Paul actually calls it out for exactly what it was – Peter play-acted and pretended as a scared nod to his peer group! The fisherman apostle was not abandoning God’s monergistic, grace-only, Gospel! Yet, this fourth denial of Christ, gave the impression to others, he was making some wriggle room for a synergistic salvation of grace plus works! The Gospel was at stake so Paul had to nail truth down!
Don’t you think that is a fascinating fact! Peter did not in any way attempt to change his principles! If you had asked him to articulate his theological position, no doubt he would have said something like this: “We are only saved by grace through faith in Christ alone without any addition of Jewishness or works”. The only change in Peter was a small practical shift – all it might have been was a different seating arrangement, in a separate Jewish annex, with a slightly different menu, or attending the second sitting – only a small change in practice (that’s all and nothing more), but in this cowardly bluff the net effect was this;
He practically denied the principle he held and taught as the Gospel of free grace…
…So there is, I think, I wider lesson to be gleaned from this text:
If you act inconsistently with what you believe, your practice negates, discredits, and corrupts the principle you espouse.
There are some well-known examples of not practicing what we preach:
- if you don’t walk the walk well then do not be surprised if people do not listen to the talk you talk!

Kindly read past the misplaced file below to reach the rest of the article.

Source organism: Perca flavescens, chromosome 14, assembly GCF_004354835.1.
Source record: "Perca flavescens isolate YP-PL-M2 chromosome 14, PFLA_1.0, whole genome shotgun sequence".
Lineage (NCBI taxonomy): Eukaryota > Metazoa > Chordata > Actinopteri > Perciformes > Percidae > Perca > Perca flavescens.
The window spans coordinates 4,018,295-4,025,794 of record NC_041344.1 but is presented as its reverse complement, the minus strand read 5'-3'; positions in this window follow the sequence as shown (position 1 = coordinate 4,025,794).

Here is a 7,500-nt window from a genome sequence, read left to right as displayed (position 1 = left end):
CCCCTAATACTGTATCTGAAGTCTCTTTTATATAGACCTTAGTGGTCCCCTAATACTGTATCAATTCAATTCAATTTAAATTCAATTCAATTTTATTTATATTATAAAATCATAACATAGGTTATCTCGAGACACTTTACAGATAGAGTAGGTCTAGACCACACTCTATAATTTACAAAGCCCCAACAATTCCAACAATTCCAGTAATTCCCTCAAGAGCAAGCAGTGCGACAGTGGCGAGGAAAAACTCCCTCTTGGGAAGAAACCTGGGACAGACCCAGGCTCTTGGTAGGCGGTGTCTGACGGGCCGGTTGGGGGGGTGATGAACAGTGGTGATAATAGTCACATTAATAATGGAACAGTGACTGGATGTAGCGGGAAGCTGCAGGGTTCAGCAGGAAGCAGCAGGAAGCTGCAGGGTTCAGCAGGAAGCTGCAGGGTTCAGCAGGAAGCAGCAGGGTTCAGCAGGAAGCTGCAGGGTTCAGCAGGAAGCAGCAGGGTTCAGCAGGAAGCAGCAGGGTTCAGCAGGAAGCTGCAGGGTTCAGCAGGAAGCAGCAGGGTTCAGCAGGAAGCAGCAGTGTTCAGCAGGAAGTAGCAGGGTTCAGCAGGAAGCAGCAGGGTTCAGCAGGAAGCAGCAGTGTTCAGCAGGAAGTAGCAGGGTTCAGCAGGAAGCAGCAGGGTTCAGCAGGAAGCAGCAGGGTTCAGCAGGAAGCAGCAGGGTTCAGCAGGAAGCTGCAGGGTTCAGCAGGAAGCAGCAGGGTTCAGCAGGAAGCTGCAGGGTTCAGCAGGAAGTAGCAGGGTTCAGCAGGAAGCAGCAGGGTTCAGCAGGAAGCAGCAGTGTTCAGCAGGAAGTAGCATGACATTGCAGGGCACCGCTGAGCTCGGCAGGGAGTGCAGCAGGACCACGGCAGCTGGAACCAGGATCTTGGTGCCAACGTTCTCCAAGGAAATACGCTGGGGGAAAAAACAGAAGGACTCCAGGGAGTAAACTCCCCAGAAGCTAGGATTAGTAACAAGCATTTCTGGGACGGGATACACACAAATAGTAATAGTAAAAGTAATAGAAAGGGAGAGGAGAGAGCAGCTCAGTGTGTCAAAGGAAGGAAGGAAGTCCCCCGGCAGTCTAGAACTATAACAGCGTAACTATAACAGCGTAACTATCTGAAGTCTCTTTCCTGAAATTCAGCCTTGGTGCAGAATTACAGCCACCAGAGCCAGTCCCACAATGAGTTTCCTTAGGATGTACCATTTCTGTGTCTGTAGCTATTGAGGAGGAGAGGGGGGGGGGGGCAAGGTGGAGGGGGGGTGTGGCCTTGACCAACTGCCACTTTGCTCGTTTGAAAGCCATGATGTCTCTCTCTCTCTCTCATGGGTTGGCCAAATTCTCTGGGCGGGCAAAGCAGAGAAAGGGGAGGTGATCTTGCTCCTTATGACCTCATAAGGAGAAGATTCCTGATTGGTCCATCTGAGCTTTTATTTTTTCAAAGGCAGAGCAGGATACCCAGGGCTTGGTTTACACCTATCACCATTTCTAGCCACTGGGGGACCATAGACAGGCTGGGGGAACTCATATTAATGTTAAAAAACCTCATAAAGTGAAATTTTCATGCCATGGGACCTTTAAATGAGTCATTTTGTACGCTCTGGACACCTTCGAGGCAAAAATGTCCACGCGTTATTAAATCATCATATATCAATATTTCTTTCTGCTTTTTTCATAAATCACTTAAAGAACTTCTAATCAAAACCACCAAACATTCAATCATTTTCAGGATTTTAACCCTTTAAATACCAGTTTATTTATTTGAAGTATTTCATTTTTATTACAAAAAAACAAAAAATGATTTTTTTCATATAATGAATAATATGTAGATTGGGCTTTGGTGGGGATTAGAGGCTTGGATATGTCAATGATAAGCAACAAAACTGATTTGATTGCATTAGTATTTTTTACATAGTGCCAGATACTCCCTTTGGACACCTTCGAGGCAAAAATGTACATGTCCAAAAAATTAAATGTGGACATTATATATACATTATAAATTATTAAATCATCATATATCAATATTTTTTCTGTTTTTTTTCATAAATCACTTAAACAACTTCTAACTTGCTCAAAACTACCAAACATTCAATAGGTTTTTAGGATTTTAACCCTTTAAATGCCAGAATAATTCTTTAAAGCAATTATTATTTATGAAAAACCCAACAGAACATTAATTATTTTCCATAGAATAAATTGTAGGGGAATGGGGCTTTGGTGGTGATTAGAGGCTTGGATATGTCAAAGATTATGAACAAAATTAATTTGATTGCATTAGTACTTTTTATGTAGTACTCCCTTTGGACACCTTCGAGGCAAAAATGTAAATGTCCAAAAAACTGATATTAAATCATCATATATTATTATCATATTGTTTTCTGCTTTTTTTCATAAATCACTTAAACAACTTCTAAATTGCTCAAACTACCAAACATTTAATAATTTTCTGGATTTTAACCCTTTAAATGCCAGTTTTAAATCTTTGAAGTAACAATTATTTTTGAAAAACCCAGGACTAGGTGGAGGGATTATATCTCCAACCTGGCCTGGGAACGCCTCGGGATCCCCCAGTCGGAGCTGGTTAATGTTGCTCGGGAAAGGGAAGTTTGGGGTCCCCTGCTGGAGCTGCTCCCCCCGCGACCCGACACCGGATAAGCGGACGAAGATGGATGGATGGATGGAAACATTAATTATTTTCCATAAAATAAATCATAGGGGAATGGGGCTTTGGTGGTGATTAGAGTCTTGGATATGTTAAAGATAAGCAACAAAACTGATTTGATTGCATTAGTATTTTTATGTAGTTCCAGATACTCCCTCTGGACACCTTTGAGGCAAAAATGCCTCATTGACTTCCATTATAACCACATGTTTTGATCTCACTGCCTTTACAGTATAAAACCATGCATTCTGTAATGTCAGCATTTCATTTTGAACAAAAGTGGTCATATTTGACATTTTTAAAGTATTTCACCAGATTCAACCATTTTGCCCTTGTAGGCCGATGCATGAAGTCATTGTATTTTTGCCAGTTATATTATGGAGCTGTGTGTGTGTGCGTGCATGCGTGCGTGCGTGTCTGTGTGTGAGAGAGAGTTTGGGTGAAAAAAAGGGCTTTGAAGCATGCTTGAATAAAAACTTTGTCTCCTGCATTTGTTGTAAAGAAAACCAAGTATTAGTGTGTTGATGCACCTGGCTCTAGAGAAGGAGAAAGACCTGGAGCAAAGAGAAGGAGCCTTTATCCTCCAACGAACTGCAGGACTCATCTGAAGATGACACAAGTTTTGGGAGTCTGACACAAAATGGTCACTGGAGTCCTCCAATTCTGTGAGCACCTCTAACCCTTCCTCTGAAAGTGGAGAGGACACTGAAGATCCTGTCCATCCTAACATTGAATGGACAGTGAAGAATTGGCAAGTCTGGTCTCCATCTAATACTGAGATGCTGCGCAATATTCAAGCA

- if you care more for friends than your spouses it practically denies one flesh unions we espouse!
- if you practically treat the Sabbath like any other day of the week, then you have negated what you say about the Lord’s Day being holy and set apart for worship!
- an unholy life undermines the claim that the Gospel is God’s power to save people from their sins!
- if you share in an ecumenical service, whatever your motive, then people may believe there is another valid version of Christianity which teaches grace, plus works, plus church!
- if the church program is packed with social events or attractive new methods of outreach, it won’t be too long before the community believes you have lost confidence in the Gospel (you probably have) – they will come to think that you have come to believe that the preaching of the Gospel is no longer God’s method of choice for calling sinners to repent (even though that’s what you still hold in principle): a good question to ask is ‘From you church program what do (a) the members believe are the priorities in the church and (b) what do those in the community believe that the message and purpose of the church actually is?
- a godly life, that is full of spiritual fruit, which reflects the likeness of Christ, and attends the means of grace, is a glowing commendation, and confirmation, that the Gospel of free grace, is powerful in renewing and transforming the whole man.
I’m sure there are many other ways we could apply this truth – no doubt there are subtleties that need considered: of course we must take care in how we apply these principles. What we should be able to agree on, however, is the need for scrutiny, to ask ourselves honesty, if, even in small ways, our practice denies our principles. Small subtle shifts can be really significant ones! As Calvin notes:
“This shows us how cautiously we ought to guard against giving way to the opinions of men, lest an immoderate desire to please, or an undue dread of giving offense, should turn us aside from the right path.”
Let us pray for much grace and wisdom, courage and boldness, to base and back, as closely as possible, all our behavior with our beliefs …if we look to Christ, who did exactly always that, and fixed his face towards His Cross, we will certainly have no lack, or be tempted to play act.